What Makes You Sleep?

By Carlos Tecson

Sleep is one of the important processes our body needs to attain maximum functionality. Sleep is a natural recurring state of mind where the body inhibits sensory activity, voluntary movements, and consciousness. It may seem that we are inactive during sleeping, but actually, it’s the time where the mind is fully active. You may have heard of the term “body clock” before, our body has an internal “body clock” that tells your body to wake up or tells your body that you are ready to sleep.

The body clock has a 24-hour repeating rhythm which interaction of two processes control this rhythm. The first process is the drive to sleep that builds up every hour you’re awake and the second is process is involves your internal body clock which is cued by the environment.

The first process involves a compound called adenosine, this compound is said to be a factor linked in building up the drive for sleep. While the body is awake, the level of adenosine increases, and an increase of this compound signals a shift towards sleep. While sleeping, the body breaks down adenosine.

The second process involves environmental cues like light, darkness and such. These cues help in determining to feel awake or feel drowsy. There is a special part of the brain that can tell if it’s day time, through the help of light signals received by the eyes. When it gets dark, the body releases a hormone called melatonin; this hormone signals the body that it’s time for sleep, thus making you drowsy. Amount of melatonin increases as the evening wears on, that is why darkness is important in preparing the body to sleep. As the sun rises, there is another compound that the body releases signaling it’s time to wake up, this compound is called cortisol.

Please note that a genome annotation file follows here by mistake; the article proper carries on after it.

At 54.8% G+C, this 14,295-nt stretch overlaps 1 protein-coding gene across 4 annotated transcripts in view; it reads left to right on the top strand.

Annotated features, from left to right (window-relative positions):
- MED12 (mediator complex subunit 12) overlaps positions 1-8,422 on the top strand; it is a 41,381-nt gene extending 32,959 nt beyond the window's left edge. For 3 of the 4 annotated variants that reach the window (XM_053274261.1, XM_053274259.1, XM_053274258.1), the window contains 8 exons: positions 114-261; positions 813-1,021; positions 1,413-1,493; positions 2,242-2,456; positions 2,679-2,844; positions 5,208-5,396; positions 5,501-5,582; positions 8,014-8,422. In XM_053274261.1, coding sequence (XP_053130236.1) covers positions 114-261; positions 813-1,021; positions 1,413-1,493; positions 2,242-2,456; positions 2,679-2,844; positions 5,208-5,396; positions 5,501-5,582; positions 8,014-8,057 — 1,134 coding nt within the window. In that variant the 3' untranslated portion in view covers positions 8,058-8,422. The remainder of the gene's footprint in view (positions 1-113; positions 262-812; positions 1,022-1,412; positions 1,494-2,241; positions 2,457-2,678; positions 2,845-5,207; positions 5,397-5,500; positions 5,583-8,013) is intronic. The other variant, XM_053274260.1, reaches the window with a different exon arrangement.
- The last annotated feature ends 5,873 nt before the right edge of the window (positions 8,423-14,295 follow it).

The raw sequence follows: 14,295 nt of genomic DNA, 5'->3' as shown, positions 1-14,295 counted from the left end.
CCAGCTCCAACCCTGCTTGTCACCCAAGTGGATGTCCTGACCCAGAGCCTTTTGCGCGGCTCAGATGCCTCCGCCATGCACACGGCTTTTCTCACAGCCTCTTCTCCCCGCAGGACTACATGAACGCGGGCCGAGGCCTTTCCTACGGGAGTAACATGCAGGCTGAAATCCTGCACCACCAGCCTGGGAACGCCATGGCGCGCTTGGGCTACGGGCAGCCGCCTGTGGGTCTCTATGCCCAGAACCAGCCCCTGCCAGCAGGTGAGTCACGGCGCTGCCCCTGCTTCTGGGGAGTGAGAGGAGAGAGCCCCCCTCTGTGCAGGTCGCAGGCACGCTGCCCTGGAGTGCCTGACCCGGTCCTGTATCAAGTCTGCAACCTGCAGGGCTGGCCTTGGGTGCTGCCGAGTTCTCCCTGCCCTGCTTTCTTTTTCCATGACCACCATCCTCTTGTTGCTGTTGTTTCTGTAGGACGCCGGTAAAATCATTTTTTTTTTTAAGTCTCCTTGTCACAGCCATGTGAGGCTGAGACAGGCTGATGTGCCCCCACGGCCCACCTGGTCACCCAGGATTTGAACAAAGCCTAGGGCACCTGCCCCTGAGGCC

The rhythm of the body varies with age. Infants may take a lot of time to sleep. Young children tend to sleep early in the evening and may take naps during lunchtimes. Teens usually sleep later in the evening, because the melatonin is released and peaks later in the 24-hour cycle; making teens prefer later bedtimes.

Sleep is very important to our body, it helps in the growth and development of our body. So, now that you know how the chemistry of sleep works, be sure to get a lot of sleep, it really helps.


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